May 24, 2013
It’s Time for the U.S. to Declare Victory and Go Home
Posted on Jul 30, 2009
By Col. Timothy R. Reese
Editor’s note: Col. Timothy R. Reese is a senior U.S. military adviser to the Iraqis in Baghdad, at the flash point of the transition of power. Reese penned the memo below, which challenges the timetable championed by President Obama and Gen. Ray Odierno, the senior American commander in Iraq. Leaked text by way of the New York Times.
As the old saying goes, “guests, like fish, begin to smell after three days.” Since the signing of the 2009 Security Agreement, we are guests in Iraq, and after six years in Iraq, we now smell bad to the Iraqi nose. Today the Iraqi Security Forces (ISF) are good enough to keep the Government of Iraq (GOI) from being overthrown by the actions of Al Qaeda in Iraq (AQI), the Baathists, and the Shia violent extremists that might have toppled it a year or two ago. Iraq may well collapse into chaos of other causes, but we have made the ISF strong enough for the internal security mission. Perhaps it is one of those infamous paradoxes of counterinsurgency that while the ISF is not good in any objective sense, it is good enough for Iraq in 2009. Despite this foreboding disclaimer about an unstable future for Iraq, the United States has achieved our objectives in Iraq. Prime Minister (PM) Maliki hailed June 30th as a “great victory,” implying the victory was over the US. Leaving aside his childish chest pounding, he was more right than he knew. We too ought to declare victory and bring our combat forces home. Due to our tendency to look after the tactical details and miss the proverbial forest for the trees, this critically important strategic realization is in danger of being missed.
Equally important to realize is that we aren’t making the GOI and the ISF better in any significant ways with our current approach. Remaining in Iraq through the end of December 2011 will yield little in the way of improving the abilities of the ISF or the functioning of the GOI. Furthermore, in light of the GOI’s current interpretation of the limitations imposed by the 30 June milestones of the 2008 Security Agreement, the security of US forces are at risk. Iraq is not a country with a history of treating even its welcomed guests well. This is not to say we can be defeated, only that the danger of a violent incident that will rupture the current partnership has greatly increased since 30 June. Such a rupture would force an unplanned early departure that would harm our long term interests in Iraq and potentially unraveling the great good that has been done since 2003. The use of the military instrument of national power in its current form has accomplished all that can be expected. In the next section I will present an admittedly one sided view of the evidence in support of this view. This information is drawn solely from the MND-B area of operations in Baghdad Province. My reading of reports from the other provinces suggests the same situation exists there.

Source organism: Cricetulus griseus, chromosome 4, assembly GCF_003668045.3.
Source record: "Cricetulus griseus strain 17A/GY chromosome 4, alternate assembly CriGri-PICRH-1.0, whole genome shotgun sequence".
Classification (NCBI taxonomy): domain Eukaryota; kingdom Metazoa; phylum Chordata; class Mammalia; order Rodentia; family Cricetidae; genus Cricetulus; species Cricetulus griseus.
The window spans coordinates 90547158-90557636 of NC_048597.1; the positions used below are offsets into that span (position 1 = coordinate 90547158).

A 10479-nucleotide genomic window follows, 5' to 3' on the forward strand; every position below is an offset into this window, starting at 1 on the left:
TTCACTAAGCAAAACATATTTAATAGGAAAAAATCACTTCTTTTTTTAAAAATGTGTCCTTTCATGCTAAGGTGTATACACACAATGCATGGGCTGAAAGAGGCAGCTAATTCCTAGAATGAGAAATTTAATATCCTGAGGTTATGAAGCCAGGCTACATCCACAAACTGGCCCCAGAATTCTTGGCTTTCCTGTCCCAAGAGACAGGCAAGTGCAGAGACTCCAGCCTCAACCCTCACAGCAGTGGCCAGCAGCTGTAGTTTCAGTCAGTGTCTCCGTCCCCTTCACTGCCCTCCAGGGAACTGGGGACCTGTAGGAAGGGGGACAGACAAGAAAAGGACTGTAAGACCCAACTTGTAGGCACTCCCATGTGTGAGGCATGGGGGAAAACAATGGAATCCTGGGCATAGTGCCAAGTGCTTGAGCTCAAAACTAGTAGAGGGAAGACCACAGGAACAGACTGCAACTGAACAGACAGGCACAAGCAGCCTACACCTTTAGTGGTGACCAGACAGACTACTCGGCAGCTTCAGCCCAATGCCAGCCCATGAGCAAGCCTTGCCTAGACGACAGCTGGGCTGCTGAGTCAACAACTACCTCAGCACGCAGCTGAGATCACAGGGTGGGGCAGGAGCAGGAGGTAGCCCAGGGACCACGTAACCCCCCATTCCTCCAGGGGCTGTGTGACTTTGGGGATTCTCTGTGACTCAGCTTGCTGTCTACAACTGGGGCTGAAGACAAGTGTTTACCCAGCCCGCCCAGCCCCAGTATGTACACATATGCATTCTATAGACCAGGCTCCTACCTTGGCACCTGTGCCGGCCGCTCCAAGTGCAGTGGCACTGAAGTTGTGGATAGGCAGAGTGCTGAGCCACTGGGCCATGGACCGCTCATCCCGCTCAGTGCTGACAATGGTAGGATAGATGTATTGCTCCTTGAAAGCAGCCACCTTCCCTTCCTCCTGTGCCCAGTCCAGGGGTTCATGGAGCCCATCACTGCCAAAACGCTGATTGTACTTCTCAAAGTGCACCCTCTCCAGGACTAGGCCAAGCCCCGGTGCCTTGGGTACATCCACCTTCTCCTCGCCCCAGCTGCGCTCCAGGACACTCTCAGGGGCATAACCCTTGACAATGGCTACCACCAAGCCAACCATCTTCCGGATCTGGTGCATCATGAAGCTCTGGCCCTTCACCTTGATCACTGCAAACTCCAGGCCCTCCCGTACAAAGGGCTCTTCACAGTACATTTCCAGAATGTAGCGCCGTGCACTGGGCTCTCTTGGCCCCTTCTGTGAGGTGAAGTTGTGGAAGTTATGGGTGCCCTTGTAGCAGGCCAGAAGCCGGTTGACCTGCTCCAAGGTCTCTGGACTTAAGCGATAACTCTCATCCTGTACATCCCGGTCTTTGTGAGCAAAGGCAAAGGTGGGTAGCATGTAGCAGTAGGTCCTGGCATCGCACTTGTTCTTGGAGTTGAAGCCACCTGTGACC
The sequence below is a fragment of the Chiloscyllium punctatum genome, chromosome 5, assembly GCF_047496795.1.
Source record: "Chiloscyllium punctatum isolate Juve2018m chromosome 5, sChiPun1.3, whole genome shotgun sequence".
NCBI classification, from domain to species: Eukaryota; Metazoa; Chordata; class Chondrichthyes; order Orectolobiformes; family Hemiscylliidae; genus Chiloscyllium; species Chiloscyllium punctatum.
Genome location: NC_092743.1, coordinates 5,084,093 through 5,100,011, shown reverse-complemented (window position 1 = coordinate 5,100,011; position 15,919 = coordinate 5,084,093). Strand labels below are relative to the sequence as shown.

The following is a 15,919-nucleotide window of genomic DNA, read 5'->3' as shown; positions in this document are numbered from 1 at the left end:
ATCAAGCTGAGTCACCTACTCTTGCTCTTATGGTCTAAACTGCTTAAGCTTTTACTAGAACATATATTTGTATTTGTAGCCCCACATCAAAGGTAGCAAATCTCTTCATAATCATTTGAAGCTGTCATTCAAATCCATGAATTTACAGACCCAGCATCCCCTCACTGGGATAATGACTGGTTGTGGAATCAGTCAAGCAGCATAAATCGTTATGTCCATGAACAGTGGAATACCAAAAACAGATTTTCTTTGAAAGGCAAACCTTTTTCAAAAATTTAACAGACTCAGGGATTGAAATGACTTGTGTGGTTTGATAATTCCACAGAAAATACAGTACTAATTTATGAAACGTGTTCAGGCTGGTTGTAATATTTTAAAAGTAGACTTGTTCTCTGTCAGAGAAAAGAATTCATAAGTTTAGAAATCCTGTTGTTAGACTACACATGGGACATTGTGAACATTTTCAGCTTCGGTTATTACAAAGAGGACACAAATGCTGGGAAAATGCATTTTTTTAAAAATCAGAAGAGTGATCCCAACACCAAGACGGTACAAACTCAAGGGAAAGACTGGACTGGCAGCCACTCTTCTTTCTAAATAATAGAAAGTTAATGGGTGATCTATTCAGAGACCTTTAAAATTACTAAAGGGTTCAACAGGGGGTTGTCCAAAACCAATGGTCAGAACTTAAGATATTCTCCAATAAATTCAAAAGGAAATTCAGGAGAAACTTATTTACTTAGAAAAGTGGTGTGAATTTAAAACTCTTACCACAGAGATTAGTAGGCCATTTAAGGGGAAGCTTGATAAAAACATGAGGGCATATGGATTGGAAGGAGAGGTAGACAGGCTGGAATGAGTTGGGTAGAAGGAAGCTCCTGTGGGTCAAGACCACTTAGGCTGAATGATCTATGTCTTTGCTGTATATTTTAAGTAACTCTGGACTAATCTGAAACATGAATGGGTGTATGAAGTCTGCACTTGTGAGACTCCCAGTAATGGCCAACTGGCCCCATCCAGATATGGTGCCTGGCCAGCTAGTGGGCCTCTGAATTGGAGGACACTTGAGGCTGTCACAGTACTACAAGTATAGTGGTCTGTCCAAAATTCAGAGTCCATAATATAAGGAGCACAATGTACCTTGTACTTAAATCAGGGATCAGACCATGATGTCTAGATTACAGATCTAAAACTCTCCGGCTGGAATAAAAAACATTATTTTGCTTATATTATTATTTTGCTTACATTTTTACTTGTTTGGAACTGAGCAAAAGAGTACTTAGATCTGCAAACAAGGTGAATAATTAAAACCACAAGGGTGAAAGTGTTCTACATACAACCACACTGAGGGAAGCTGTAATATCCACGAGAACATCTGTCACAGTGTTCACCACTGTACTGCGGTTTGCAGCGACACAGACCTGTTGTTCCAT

The general lack of progress in essential services and good governance is now so broad that it ought to be clear that we no longer are moving the Iraqis “forward.” Below is an outline of the information on which I base this assessment:
1. The ineffectiveness and corruption of GOI Ministries is the stuff of legend.
3. The GOI is failing to take rational steps to improve its electrical infrastructure and to improve their oil exploration, production and exports.
4. There is no progress towards resolving the Kirkuk situation.
5. Sunni Reconciliation is at best at a standstill and probably going backwards.
6. Sons of Iraq (SOI) or Sahwa transition to ISF and GOI civil service is not happening, and SOI monthly paydays continue to fall further behind.
7. The Kurdish situation continues to fester.
8. Political violence and intimidation is rampant in the civilian community as well as military and legal institutions.
9. The Vice President received a rather cool reception this past weekend and was publicly told that the internal affairs of Iraq are none of the US’s business.
The rate of improvement of the ISF is far slower than it should be given the amount of effort and resources being provided by the US. The US has made tremendous progress in building the ISF. Our initial efforts in 2003 to mid-2004 were only marginally successful. From 2004 to 2006 the US built the ISF into a fighting force. Since the start of the surge in 2007 we have again expanded and improved the ISF. They are now at the point where they have defeated the organized insurgency against the GOI and are marginally self-sustaining. This is a remarkable tale for which many can be justifiably proud. We have reached the point of diminishing returns, however, and need to find a new set of tools. The massive partnering efforts of US combat forces with ISF isn’t yielding benefits commensurate with the effort and is now generating its own opposition. Again, some touch points for this assessment are:
1. If there ever was a window where the seeds of a professional military culture could have been implanted, it is now long past. US combat forces will not be here long enough or with sufficient influence to change it.
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